In the other game Yugoslavia showed their class by pummelling Zaire in Gelsenkirchen. Striker Dusan Bajevic helped himself to a hat-trick, Surjak was also amongst the goalscorers in a 9-0 romp, putting Yugoslavia top of the group. As the deciding games kicked off a draw was almost certain to be enough for Yugoslavia, Brazil and Scotland both needed a win to be sure of progressing.
Brazil got underway against Zaire and Jairzinho finally gave the holders liftoff with a 12th minute strike. Rivelino struck midway through the second half, meanwhile Yugoslavia and Scotland were level 0-0; Brazil and Scotland were dead level in the group as the games entered the final 15 minutes. In the 79th minute Brazil got the vital third goal through striker Valdomiro, two minutes later Frankfurt Yugoslavia took the lead when substitute Stanislav Karasi’s close range header finally saw Harvey concede. Scotland now needed a win and Jordan gave them hope with a poacher’s finish in the 88th minute, the Scots pushed but Yugoslavia hung on for the draw and won the group with Brazil joining them in the next round. Scotland left unbeaten but eliminated on goal difference.
Germany vs Germany
West Germany began the World Cup as hot favourites. West Germany had been crowned European Champions two years earlier with Franz Beckenbauer now nicknamed ‘Der Kaiser’ a dominant presence in the team. Beckenbauer lead a legendary backline also consisting of goalkeeper Sepp Maier along with defenders Berti Vogts, Hans-Georg Schwarzenbeck and Paul Breitner. Uli Hoeneß was an exceptional attacking midfielder, 1970 survivors Jurgen Grabowski and Wolfgang Overath returned and up front Gerd Muller was in his prime. At club level the spine of the team had just won the European Cup with Bayern Munich.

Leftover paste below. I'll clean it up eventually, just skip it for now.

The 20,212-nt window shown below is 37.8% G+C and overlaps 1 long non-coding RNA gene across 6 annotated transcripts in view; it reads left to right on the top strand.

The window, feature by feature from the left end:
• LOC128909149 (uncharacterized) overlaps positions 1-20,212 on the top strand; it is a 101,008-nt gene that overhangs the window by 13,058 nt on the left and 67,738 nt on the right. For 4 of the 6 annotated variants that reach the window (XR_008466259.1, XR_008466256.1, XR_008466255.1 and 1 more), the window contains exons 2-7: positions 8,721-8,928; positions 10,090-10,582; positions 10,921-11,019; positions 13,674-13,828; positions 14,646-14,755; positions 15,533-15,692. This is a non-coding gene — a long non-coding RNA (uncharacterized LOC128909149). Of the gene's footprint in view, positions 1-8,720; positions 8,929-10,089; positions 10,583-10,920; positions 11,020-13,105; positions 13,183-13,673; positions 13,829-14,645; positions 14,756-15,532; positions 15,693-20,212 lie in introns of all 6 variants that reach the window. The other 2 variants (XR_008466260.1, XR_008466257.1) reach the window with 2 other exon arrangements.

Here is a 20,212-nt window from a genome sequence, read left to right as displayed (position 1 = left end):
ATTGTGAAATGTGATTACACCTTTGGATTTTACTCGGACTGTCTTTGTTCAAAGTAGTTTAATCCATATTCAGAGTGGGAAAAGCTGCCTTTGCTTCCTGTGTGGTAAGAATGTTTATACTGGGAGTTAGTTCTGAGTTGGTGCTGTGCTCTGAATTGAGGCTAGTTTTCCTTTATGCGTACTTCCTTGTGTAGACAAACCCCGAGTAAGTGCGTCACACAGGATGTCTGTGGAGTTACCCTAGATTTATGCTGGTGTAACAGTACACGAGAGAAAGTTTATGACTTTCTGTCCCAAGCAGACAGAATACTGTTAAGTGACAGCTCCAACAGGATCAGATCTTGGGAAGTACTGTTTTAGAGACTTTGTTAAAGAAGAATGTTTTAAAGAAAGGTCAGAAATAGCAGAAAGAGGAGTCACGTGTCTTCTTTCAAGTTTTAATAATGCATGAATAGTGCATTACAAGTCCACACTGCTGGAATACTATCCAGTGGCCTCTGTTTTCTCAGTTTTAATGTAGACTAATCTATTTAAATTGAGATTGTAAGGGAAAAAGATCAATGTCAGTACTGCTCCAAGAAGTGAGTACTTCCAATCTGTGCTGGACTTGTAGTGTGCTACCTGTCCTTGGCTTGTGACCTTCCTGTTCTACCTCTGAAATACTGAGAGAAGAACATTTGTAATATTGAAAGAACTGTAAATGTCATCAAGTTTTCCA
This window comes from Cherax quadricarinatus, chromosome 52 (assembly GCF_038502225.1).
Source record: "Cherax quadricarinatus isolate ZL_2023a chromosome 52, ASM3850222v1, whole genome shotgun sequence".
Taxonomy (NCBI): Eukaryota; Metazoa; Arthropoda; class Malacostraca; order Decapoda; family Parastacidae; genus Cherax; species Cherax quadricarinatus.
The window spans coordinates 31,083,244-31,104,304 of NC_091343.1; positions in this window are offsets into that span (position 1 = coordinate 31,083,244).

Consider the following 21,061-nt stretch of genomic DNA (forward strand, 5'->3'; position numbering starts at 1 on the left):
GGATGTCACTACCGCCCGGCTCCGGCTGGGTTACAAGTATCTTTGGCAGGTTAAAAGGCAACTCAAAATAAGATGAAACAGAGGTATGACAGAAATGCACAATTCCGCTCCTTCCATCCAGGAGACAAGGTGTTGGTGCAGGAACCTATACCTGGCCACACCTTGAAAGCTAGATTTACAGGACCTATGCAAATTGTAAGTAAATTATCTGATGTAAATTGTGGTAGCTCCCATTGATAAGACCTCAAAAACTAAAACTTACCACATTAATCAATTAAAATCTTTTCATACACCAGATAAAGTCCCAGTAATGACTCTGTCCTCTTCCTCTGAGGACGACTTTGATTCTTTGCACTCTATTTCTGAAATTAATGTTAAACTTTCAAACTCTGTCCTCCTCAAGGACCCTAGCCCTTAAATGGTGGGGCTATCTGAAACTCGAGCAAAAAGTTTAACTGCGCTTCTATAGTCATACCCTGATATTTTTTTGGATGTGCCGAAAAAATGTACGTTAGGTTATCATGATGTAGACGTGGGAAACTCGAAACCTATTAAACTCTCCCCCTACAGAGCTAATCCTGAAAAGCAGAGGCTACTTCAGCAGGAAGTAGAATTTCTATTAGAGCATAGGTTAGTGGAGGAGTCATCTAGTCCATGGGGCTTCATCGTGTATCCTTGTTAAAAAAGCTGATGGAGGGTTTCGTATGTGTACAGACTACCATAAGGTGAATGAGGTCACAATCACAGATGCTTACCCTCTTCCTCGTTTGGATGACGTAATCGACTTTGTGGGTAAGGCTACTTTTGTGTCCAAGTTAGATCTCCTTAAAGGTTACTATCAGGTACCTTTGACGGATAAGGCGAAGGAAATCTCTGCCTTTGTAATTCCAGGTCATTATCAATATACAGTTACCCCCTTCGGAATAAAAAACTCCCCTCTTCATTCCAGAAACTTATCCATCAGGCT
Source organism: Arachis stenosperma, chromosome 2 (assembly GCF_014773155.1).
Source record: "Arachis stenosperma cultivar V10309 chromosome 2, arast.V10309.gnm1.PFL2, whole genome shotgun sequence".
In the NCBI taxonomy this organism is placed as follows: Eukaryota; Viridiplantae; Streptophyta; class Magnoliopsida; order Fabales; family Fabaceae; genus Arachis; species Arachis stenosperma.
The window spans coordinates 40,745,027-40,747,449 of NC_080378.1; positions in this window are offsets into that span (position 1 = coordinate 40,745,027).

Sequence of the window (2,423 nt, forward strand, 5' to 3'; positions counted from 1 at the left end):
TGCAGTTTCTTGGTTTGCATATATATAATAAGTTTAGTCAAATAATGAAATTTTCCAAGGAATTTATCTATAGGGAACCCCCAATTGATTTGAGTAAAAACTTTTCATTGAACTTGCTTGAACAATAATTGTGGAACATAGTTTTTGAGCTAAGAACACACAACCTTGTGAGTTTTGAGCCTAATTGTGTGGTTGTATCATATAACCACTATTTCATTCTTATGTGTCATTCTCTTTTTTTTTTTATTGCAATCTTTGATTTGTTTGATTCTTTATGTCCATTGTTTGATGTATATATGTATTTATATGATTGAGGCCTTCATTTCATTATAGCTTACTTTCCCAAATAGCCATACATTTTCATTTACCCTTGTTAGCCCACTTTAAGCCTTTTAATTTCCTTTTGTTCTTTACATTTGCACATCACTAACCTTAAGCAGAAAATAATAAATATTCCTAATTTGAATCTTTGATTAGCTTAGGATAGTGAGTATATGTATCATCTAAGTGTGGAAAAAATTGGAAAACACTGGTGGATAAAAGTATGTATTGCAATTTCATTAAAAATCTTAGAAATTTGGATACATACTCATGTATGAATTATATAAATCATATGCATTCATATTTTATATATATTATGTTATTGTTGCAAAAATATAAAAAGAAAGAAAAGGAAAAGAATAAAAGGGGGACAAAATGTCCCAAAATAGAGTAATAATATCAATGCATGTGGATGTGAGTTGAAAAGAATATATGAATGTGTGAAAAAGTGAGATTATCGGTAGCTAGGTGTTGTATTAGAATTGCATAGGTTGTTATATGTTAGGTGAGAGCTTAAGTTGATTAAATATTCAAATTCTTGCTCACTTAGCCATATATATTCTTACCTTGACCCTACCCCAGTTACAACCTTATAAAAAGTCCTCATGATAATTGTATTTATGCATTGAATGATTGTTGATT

The draw however threw up the last team the hosts wanted to face, the other Germany from across the cold war divide. Before facing teach other the two Germany’s would face Chile and Australia. West Germany opened with a scrappy 1-0 win over Chile thanks to Breitner’s early goal, whilst two second half goals handed East Germany a 2-0 win over Australia. Next up Overath opened the scoring as West Germany rolled Australia 3-0, with Muller scoring his first of the tournament, whilst East Germany were held to a 1-1 draw by Chile. That draw meant Chile could still qualify for the next round if they beat Australia and East Germany lost to the West. In the event Chile were eliminated in a dreary game in West Berlin ending 0-0, a game best remembered for Australia’s Ray Richards being booked twice but the referee failing to send him off.